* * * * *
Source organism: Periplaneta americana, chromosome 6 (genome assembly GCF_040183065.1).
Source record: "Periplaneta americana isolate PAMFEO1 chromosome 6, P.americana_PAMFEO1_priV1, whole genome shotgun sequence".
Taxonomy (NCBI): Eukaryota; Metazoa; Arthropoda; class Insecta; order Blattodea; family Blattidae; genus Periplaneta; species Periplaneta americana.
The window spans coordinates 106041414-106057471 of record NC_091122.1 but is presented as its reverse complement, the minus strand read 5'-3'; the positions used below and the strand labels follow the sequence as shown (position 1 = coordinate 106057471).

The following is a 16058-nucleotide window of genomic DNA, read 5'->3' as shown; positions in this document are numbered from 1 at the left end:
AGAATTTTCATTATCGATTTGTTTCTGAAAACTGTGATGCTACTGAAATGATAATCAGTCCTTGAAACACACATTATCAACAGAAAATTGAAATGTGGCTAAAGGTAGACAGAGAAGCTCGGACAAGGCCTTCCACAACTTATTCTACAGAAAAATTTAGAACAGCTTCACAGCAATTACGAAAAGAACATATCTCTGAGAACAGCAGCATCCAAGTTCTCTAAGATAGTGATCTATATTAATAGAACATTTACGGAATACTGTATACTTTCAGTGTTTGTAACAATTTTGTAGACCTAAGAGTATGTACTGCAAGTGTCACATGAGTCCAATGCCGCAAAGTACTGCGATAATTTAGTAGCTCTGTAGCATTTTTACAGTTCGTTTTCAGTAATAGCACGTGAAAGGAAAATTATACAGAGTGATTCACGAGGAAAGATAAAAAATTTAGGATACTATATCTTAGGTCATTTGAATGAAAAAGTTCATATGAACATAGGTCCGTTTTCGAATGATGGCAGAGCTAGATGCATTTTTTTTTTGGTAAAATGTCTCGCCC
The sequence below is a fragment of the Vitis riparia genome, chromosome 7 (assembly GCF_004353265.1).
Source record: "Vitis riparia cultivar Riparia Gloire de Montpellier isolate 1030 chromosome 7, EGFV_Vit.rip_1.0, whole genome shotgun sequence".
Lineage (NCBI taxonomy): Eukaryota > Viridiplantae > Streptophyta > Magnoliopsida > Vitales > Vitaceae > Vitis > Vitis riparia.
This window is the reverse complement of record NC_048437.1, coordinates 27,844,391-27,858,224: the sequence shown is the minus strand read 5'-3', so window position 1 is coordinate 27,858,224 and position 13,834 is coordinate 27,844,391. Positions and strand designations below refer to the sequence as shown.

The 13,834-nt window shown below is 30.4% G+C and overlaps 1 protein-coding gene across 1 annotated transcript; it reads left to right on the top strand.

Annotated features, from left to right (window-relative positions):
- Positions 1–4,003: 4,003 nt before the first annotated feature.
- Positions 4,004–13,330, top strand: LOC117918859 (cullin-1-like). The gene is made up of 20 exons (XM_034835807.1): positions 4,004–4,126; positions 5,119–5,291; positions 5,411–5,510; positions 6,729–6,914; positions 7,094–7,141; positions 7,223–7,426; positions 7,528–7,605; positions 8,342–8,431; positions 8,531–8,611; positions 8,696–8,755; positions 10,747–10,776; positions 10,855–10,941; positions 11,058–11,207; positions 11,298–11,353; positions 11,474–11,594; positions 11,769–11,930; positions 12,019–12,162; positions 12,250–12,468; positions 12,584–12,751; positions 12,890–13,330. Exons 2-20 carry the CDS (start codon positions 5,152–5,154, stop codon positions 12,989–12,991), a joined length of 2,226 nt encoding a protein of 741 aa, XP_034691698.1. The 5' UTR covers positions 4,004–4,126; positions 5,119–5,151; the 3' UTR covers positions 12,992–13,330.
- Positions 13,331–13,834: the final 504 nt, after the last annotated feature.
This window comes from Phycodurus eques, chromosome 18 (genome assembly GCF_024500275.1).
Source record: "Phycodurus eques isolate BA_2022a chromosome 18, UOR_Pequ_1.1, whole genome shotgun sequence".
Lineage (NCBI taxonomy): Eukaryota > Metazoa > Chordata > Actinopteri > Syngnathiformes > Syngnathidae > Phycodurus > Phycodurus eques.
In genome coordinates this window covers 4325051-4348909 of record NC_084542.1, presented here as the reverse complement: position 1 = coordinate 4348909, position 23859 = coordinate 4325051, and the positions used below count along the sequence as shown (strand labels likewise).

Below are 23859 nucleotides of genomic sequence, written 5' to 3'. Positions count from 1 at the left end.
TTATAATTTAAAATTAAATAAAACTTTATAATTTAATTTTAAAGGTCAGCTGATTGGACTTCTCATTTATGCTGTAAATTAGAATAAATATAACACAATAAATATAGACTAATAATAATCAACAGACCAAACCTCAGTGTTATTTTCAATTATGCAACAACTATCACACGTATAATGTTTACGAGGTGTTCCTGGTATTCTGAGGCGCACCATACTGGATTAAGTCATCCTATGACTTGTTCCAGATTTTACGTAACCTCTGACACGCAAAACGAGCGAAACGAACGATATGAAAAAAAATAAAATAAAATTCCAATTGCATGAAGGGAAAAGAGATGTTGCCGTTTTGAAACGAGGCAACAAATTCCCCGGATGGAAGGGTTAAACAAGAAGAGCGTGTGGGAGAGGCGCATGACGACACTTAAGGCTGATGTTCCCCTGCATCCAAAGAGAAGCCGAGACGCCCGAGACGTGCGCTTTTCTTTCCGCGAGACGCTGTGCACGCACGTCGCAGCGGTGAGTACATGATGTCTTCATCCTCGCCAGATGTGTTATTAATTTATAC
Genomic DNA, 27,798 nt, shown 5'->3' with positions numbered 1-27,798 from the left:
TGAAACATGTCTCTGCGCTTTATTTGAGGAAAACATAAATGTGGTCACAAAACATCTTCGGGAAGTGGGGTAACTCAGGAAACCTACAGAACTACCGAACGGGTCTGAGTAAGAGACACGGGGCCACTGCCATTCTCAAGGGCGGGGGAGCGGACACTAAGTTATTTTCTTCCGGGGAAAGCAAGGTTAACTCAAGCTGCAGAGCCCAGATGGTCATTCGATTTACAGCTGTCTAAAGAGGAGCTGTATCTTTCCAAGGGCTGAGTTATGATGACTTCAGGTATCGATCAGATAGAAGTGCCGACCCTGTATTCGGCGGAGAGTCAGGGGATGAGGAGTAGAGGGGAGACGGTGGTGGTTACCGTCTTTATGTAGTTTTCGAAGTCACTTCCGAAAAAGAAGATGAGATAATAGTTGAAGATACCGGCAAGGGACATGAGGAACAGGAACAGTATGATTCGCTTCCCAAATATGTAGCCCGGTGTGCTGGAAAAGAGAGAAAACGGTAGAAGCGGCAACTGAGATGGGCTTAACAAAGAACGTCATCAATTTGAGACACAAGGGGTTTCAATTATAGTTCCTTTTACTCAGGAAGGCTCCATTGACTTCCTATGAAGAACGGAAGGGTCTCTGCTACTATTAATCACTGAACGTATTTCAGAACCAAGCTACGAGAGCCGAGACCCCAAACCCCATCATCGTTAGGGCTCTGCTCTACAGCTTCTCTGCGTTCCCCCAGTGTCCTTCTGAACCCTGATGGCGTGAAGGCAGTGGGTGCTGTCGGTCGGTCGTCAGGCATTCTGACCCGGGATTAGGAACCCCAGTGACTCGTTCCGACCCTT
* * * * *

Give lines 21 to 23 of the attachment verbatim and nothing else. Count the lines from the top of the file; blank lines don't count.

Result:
TTATAATTTAAAATTAAATAAAACTTTATAATTTAATTTTAAAGGTCAGCTGATTGGACTTCTCATTTATGCTGTAAATTAGAATAAATATAACACAATAAATATAGACTAATAATAATCAACAGACCAAACCTCAGTGTTATTTTCAATTATGCAACAACTATCACACGTATAATGTTTACGAGGTGTTCCTGGTATTCTGAGGCGCACCATACTGGATTAAGTCATCCTATGACTTGTTCCAGATTTTACGTAACCTCTGACACGCAAAACGAGCGAAACGAACGATATGAAAAAAAATAAAATAAAATTCCAATTGCATGAAGGGAAAAGAGATGTTGCCGTTTTGAAACGAGGCAACAAATTCCCCGGATGGAAGGGTTAAACAAGAAGAGCGTGTGGGAGAGGCGCATGACGACACTTAAGGCTGATGTTCCCCTGCATCCAAAGAGAAGCCGAGACGCCCGAGACGTGCGCTTTTCTTTCCGCGAGACGCTGTGCACGCACGTCGCAGCGGTGAGTACATGATGTCTTCATCCTCGCCAGATGTGTTATTAATTTATAC
Genomic DNA, 27,798 nt, shown 5'->3' with positions numbered 1-27,798 from the left:
TGAAACATGTCTCTGCGCTTTATTTGAGGAAAACATAAATGTGGTCACAAAACATCTTCGGGAAGTGGGGTAACTCAGGAAACCTACAGAACTACCGAACGGGTCTGAGTAAGAGACACGGGGCCACTGCCATTCTCAAGGGCGGGGGAGCGGACACTAAGTTATTTTCTTCCGGGGAAAGCAAGGTTAACTCAAGCTGCAGAGCCCAGATGGTCATTCGATTTACAGCTGTCTAAAGAGGAGCTGTATCTTTCCAAGGGCTGAGTTATGATGACTTCAGGTATCGATCAGATAGAAGTGCCGACCCTGTATTCGGCGGAGAGTCAGGGGATGAGGAGTAGAGGGGAGACGGTGGTGGTTACCGTCTTTATGTAGTTTTCGAAGTCACTTCCGAAAAAGAAGATGAGATAATAGTTGAAGATACCGGCAAGGGACATGAGGAACAGGAACAGTATGATTCGCTTCCCAAATATGTAGCCCGGTGTGCTGGAAAAGAGAGAAAACGGTAGAAGCGGCAACTGAGATGGGCTTAACAAAGAACGTCATCAATTTGAGACACAAGGGGTTTCAATTATAGTTCCTTTTACTCAGGAAGGCTCCATTGACTTCCTATGAAGAACGGAAGGGTCTCTGCTACTATTAATCACTGAACGTATTTCAGAACCAAGCTACGAGAGCCGAGACCCCAAACCCCATCATCGTTAGGGCTCTGCTCTACAGCTTCTCTGCGTTCCCCCAGTGTCCTTCTGAACCCTGATGGCGTGAAGGCAGTGGGTGCTGTCGGTCGGTCGTCAGGCATTCTGACCCGGGATTAGGAACCCCAGTGACTCGTTCCGACCCTT